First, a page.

Much debate is currently going on within Australian society about multi-culturism and whether or not it has worked. Before expressing my views and observations, let me explain where I am coming from.
As someone who conducts more real estate auctions than any other auctioneer in Sydney, Australia’s largest city (where some 33.6% of the population were born overseas and have emigrated here), literally on a daily basis I am dealing very personally with people from most nations on earth, and who are my vendors or buyers.
Through this experience, allied with the fact that I see right inside their personal lives through inspecting their homes, I feel I have a rather unique insight into Australian society.
And my conclusion?
That multi-culturism has, on the main, been a great success here in Australia.
That it has can, I think, be put down to Australia’s probably unique virtually classless society where all are treated as equals until shown otherwise (which is why the rat bag element, no matter what political angle they are coming from, are regarded as irrelevant) and that our tradition of “a fair go for all” is still pretty well intact although recent events may convey a different view.
Australia is still a country where someone can either arrive here, or be born here, with no material goods or possessions yet, through a combination of good luck and a solid work ethic (amazing how the luckiest in life always seem to be the hardest workers, eh?) can get a head in life a built a solid asset base for their family and themselves.
Add to that our wonderful climate and it is little wonder so many are looking at The Land Down Under with envy and here lies the coming problem.
Multi-culturism has worked here, where it hasn’t in other countries (France being a prime example), because peoples of the same nationality or background just moved to the same area and the problems they lefty behind manifest themselves again there in that country.
In Australia, up until now, immigrants were absorbed into the community as a whole so a street could have native non-Australians being neighbours with people from Greece, Italy, Vietnam, wherever. Through this process, both the newcomers and those already here came to learn of each other and understand not only the differences, but also what Australian life entailed and what “our” expectations of our citizens were.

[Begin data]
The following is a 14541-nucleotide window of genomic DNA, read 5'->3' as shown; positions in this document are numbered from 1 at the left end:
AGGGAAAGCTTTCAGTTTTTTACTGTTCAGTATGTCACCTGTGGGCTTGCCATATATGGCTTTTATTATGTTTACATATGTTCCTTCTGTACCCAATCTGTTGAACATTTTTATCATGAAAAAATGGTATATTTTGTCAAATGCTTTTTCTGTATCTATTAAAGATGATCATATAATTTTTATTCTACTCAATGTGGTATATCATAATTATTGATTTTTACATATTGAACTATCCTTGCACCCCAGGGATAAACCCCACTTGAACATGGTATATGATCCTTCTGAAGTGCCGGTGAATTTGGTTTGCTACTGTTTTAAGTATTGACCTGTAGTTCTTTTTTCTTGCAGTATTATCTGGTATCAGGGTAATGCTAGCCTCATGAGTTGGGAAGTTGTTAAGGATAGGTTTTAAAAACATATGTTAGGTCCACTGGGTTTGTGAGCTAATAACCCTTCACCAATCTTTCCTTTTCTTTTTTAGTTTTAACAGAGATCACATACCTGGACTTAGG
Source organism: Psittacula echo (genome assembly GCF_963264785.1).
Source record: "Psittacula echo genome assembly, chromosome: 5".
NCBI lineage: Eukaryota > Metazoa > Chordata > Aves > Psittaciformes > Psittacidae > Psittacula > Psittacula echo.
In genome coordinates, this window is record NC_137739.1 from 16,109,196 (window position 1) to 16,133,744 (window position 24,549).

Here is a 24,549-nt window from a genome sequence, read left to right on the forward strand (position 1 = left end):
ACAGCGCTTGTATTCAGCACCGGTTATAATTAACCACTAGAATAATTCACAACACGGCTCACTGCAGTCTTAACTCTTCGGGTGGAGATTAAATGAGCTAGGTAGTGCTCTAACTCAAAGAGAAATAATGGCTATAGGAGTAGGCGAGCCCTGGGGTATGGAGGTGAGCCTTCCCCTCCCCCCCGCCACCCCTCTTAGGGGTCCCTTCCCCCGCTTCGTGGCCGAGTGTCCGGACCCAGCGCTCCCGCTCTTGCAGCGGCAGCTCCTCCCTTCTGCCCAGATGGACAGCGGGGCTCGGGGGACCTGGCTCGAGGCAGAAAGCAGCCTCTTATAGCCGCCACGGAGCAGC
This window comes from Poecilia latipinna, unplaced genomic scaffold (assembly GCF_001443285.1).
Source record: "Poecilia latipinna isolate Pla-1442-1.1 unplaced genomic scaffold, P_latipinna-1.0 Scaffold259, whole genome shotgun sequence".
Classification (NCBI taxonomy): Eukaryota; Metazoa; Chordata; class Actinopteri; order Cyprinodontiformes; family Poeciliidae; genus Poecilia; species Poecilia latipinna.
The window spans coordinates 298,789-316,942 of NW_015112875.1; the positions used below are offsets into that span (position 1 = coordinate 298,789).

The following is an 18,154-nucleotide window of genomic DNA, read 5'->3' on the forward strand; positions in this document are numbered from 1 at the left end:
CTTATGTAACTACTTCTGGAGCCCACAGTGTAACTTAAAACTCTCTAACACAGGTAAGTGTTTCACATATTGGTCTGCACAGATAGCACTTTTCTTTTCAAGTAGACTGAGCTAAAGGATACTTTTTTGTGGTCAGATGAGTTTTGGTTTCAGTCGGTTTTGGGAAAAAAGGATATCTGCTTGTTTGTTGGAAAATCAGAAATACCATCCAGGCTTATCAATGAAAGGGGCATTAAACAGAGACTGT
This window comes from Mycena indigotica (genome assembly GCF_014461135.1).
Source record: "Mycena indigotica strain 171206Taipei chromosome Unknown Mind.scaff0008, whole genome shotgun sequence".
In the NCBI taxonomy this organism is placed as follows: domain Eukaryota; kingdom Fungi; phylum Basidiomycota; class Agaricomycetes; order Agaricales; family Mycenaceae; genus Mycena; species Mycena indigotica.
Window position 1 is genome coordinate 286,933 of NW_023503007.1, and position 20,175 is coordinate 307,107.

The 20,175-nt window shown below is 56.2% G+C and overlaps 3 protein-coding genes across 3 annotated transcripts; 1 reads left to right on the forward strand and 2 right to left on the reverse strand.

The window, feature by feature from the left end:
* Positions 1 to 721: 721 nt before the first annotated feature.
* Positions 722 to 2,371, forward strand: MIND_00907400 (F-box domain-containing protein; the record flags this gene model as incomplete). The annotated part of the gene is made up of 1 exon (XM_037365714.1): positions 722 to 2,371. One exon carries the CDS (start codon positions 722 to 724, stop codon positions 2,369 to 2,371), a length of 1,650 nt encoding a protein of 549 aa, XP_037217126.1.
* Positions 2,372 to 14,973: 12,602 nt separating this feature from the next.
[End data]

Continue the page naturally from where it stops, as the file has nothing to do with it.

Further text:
Because of the innate Australian “larrikin” makeup, no doubt due to the laconic sense of humour that likely can be traced back to our convict ancestry, many people who “got above themselves” with inflated egos and ostentatious behaviour were rapidly put back in their place and likewise, those who went about their work and achievements in a modest way, were, and still are, lauded.
Regrettably, mainly I guess due to the influence of television, many of our youth who are short on self-esteem (parents, how about you start getting involved here?) are copying the gum-chewing, backwards-sitting baseball cap rap style and then wondering why they arer alienating themsleves further within Australian society.
I am of an age that I can remember when ”take away food” comprised fish and chips wrapped in newspaper and the arrival of the first hamburgers onto café menus.
If multi-culturism does not, or has not worked, how come then Australians ravish such feeds as kebabs, bok-choy, cappuccinos, sushi rolls, etc., etc?
Multi-culturism is giving, as it did America in its early days, the hybrid vigour to Australia to forge ahead and build a unique society. What we need is politicians to stop creating mayhem, let our larrikin mateship take hold in newcomers and as we say here in Australia, ”she’ll be right mate!”
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